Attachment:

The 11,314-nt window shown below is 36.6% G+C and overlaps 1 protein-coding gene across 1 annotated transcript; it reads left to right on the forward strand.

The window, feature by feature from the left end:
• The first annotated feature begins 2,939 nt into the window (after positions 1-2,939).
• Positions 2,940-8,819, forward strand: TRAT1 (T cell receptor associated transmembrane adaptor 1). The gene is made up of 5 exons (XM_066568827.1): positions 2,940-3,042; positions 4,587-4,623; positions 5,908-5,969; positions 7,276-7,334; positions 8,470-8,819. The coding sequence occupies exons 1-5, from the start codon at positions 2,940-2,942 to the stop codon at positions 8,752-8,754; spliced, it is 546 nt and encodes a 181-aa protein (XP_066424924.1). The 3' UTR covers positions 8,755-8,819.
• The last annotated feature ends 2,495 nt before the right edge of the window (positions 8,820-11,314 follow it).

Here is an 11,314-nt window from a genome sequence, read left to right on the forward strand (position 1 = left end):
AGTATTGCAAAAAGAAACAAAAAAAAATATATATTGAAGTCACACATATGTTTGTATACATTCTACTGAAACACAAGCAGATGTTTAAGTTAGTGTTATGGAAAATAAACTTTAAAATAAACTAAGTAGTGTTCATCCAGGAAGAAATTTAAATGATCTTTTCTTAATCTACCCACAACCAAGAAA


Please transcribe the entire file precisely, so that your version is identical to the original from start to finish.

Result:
The 11,314-nt window shown below is 36.6% G+C and overlaps 1 protein-coding gene across 1 annotated transcript; it reads left to right on the forward strand.

The window, feature by feature from the left end:
• The first annotated feature begins 2,939 nt into the window (after positions 1-2,939).
• Positions 2,940-8,819, forward strand: TRAT1 (T cell receptor associated transmembrane adaptor 1). The gene is made up of 5 exons (XM_066568827.1): positions 2,940-3,042; positions 4,587-4,623; positions 5,908-5,969; positions 7,276-7,334; positions 8,470-8,819. The coding sequence occupies exons 1-5, from the start codon at positions 2,940-2,942 to the stop codon at positions 8,752-8,754; spliced, it is 546 nt and encodes a 181-aa protein (XP_066424924.1). The 3' UTR covers positions 8,755-8,819.
• The last annotated feature ends 2,495 nt before the right edge of the window (positions 8,820-11,314 follow it).

Here is an 11,314-nt window from a genome sequence, read left to right on the forward strand (position 1 = left end):
AGTATTGCAAAAAGAAACAAAAAAAAATATATATTGAAGTCACACATATGTTTGTATACATTCTACTGAAACACAAGCAGATGTTTAAGTTAGTGTTATGGAAAATAAACTTTAAAATAAACTAAGTAGTGTTCATCCAGGAAGAAATTTAAATGATCTTTTCTTAATCTACCCACAACCAAGAAA